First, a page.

I've been a life long Strawbs fan, much to my friends' amusement, and have been looking around the web (off and on) for a year to try and find anything on the Strawbs. After having no luck with searches I finally got hold of Deep Cuts/Burning For You on CD from the CD Now web site. Tonight I looked a little closer at the cover for any leads and via Road Goes On Forever records web site found yours. All I can say is it's a sight for sore eyes!
I only saw them twice, once at the Free Trade Hall, Manchester on the Deep Cuts tour and again at UMIST where they were doing Heartbreaker and I actually got to talk to Dave Cousins and Chas Cronk at the bar before the gig.
Anyway I just like to finish by saying a heart felt thanks for a wonderful site, and it's good to know there are Strawbs fans still about.
Patrick J Elshaw
It's neat to hear what all the old boys are doing these days. My first Strawbs album was Hero & Heroine. I was 15 at the time. Of course after that I had to have all their albums.
Unfortunately because I was so young at the time I never got a chance to see Strawbs perform live. I did meet Dave Cousins once though. He was doing a promotional tour for the Deadlines album.He made a stop at a Cleveland record store. It was right after Sandy Denny had passed away.He gave us the news himself. I wrote to him after that and he wrote back, I was quite a happy 17 year old. Nice guy.
PS.I failed to mention I'm a DJ at WERU FM, a community radio station in Maine and I still play Strawbs often.
[Apologies to Chris, too - this one slipped by in my inbox, last December without making it onto the stories page.]
When I first began listening to THE STRAWBS, back in 1973, there were no personal computers, no public access to the Internet, no modems, and (obviously) no official STRAWBS home-page. Finding out about the band's appearances, new releases - and indeed any items of interest - was a distinctly haphazard affair. As a teenager, I was lucky enough to receive helpful replies to letters, both from A&M Records (who actually went to the trouble of sending me ALL the STRAWBS record sleeves, free of charge) and Dave Cousins (who replied at length, several times, between tours, and answered numerous, naive questions with gentlemanly patience), although I am sure they had better things to do.
The music business in the pre-MTV days was a more human, more mysterious and perhaps more interesting animal but, apart from chance glimpses of the band on England's 'Old Grey Whistle Test' or 'Top of the Pops' (along with xeroxed fanzines like Anne Steichen's excellent 'Simple Visions'), it was almost impossible to find out what the band was up to. Seeing something like Dick Greener's extraordinarily professional and detailed web-site in those days would have been like nirvana to me - I'd have thought I had died and gone to heaven. I sincerely recommend anyone who hasn't yet explored every glorious facet of this lovingly constructed site to do so right now. And thanks, Dick, for going to the trouble - there were times, back in the dark ages of rock music, when I thought I must be the only person on Earth who felt this strongly about this band. Keep up the good work!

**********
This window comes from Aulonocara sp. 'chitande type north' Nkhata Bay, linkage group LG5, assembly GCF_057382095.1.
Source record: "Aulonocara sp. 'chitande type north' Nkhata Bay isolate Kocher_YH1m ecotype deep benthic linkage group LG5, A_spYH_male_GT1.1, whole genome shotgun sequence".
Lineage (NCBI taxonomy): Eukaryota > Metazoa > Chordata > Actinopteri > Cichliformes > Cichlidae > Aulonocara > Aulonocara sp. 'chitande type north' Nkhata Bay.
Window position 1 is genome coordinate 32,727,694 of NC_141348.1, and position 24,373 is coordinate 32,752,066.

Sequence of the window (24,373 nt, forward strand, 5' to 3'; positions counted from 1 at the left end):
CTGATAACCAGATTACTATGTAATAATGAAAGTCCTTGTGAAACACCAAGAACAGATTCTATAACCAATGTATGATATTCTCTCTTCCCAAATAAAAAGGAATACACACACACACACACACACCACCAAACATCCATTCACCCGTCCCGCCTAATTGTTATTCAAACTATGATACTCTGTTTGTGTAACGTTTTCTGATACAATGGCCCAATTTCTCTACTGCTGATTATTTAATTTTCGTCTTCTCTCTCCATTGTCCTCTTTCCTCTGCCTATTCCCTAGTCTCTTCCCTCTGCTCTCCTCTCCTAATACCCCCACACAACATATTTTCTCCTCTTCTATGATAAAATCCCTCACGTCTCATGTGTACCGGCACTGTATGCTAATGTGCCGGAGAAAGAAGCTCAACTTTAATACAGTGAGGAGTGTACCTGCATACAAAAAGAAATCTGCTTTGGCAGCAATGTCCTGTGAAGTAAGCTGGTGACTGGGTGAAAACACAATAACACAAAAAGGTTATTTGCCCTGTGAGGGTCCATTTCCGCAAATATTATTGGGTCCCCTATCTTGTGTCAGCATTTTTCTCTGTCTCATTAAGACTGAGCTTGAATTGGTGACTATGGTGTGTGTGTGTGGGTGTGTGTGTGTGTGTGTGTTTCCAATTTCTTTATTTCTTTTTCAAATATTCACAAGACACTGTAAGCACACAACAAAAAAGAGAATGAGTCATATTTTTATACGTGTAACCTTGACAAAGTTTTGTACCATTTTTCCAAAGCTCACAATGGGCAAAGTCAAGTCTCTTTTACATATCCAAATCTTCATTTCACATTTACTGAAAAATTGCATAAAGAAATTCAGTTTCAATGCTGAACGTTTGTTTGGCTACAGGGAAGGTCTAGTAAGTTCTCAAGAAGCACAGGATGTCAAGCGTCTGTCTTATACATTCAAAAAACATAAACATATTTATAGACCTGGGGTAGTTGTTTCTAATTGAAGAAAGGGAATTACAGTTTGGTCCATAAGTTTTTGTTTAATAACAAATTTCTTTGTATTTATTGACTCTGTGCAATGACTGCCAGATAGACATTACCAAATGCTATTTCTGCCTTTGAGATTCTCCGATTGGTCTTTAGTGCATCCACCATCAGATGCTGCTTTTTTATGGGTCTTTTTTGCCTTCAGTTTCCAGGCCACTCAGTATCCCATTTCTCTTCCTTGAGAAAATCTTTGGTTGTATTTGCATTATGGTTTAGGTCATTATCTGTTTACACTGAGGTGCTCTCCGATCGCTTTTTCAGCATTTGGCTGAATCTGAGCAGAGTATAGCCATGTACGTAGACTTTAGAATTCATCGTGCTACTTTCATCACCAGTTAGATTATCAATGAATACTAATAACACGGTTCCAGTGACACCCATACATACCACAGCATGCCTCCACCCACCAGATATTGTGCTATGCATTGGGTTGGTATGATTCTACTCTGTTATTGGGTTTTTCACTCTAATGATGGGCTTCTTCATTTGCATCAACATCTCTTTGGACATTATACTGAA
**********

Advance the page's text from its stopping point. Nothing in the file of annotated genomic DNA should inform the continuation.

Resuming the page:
And, to anyone who has only heard fragments of the STRAWBS recorded history, buy the A&M CD re-releases when they come out - you'll be stunned, fascinated, or - at the very least - surprised. This is a band that really has changed my life for the better.
[Apologies to Lou - he sent this a while back and it got put to one side for uploading ... and then I forgot!]
I got introduced to Strawbs while at college in the late '70s. Hero and Heroine was an album that we played on many evenings. About 5 years ago my vinyls from college were shot and I wanted to replace them with CDs. Easier said then done, since I needed to import them from other countries. I was talking with a Tower Records representative how I wanted to get the H&H album on CD and would be willing to wait however long it would take. She said she'd do her best. Three months went by and were coming home from vacation to find a package. I got excited thinking it was the CD. I open it up to find a copy of Hero and Heroine in vinyl!!!! Enclosed was a note from Lauren saying that she put the CD order in but didn't know when or if I would get it, however she had been to a used record store in California and came across this vinyl and sent it to me , compliments Tower Records. This in the BEST customer service story and STRAWBS story I've ever experienced.